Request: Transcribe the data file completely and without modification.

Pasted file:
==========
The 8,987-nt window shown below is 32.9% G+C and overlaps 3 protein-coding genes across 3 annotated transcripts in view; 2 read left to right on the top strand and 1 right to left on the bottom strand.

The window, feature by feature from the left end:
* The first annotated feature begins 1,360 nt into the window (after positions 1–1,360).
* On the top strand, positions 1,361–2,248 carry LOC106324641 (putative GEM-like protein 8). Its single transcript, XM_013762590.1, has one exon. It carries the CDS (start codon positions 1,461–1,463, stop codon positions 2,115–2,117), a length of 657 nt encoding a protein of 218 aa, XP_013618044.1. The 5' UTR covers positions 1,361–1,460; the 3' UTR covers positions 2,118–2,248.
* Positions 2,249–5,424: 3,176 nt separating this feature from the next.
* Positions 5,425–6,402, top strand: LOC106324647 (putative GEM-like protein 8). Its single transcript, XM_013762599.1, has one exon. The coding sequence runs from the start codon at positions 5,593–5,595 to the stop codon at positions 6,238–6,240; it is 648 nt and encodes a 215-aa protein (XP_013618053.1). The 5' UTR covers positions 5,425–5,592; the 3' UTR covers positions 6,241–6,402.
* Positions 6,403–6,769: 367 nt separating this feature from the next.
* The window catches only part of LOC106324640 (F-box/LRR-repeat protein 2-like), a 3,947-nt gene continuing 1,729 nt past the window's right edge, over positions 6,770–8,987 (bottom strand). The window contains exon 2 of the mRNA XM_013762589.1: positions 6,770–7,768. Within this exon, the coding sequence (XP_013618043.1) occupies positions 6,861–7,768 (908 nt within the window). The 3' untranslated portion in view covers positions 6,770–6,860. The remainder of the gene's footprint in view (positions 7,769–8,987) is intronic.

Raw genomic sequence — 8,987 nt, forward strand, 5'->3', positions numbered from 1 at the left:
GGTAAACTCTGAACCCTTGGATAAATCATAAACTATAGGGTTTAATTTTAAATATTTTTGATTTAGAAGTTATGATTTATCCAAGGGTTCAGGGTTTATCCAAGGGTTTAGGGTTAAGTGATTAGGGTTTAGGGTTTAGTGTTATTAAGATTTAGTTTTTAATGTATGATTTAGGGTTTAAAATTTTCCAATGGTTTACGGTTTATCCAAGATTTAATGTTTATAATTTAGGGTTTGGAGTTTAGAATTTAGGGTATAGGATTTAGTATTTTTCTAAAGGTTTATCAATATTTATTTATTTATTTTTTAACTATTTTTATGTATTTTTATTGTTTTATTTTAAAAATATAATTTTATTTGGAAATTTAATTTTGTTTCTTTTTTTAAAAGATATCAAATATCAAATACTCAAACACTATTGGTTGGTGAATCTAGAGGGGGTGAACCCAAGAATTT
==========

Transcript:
The 8,987-nt window shown below is 32.9% G+C and overlaps 3 protein-coding genes across 3 annotated transcripts in view; 2 read left to right on the top strand and 1 right to left on the bottom strand.

The window, feature by feature from the left end:
* The first annotated feature begins 1,360 nt into the window (after positions 1–1,360).
* On the top strand, positions 1,361–2,248 carry LOC106324641 (putative GEM-like protein 8). Its single transcript, XM_013762590.1, has one exon. It carries the CDS (start codon positions 1,461–1,463, stop codon positions 2,115–2,117), a length of 657 nt encoding a protein of 218 aa, XP_013618044.1. The 5' UTR covers positions 1,361–1,460; the 3' UTR covers positions 2,118–2,248.
* Positions 2,249–5,424: 3,176 nt separating this feature from the next.
* Positions 5,425–6,402, top strand: LOC106324647 (putative GEM-like protein 8). Its single transcript, XM_013762599.1, has one exon. The coding sequence runs from the start codon at positions 5,593–5,595 to the stop codon at positions 6,238–6,240; it is 648 nt and encodes a 215-aa protein (XP_013618053.1). The 5' UTR covers positions 5,425–5,592; the 3' UTR covers positions 6,241–6,402.
* Positions 6,403–6,769: 367 nt separating this feature from the next.
* The window catches only part of LOC106324640 (F-box/LRR-repeat protein 2-like), a 3,947-nt gene continuing 1,729 nt past the window's right edge, over positions 6,770–8,987 (bottom strand). The window contains exon 2 of the mRNA XM_013762589.1: positions 6,770–7,768. Within this exon, the coding sequence (XP_013618043.1) occupies positions 6,861–7,768 (908 nt within the window). The 3' untranslated portion in view covers positions 6,770–6,860. The remainder of the gene's footprint in view (positions 7,769–8,987) is intronic.

Raw genomic sequence — 8,987 nt, forward strand, 5'->3', positions numbered from 1 at the left:
GGTAAACTCTGAACCCTTGGATAAATCATAAACTATAGGGTTTAATTTTAAATATTTTTGATTTAGAAGTTATGATTTATCCAAGGGTTCAGGGTTTATCCAAGGGTTTAGGGTTAAGTGATTAGGGTTTAGGGTTTAGTGTTATTAAGATTTAGTTTTTAATGTATGATTTAGGGTTTAAAATTTTCCAATGGTTTACGGTTTATCCAAGATTTAATGTTTATAATTTAGGGTTTGGAGTTTAGAATTTAGGGTATAGGATTTAGTATTTTTCTAAAGGTTTATCAATATTTATTTATTTATTTTTTAACTATTTTTATGTATTTTTATTGTTTTATTTTAAAAATATAATTTTATTTGGAAATTTAATTTTGTTTCTTTTTTTAAAAGATATCAAATATCAAATACTCAAACACTATTGGTTGGTGAATCTAGAGGGGGTGAACCCAAGAATTT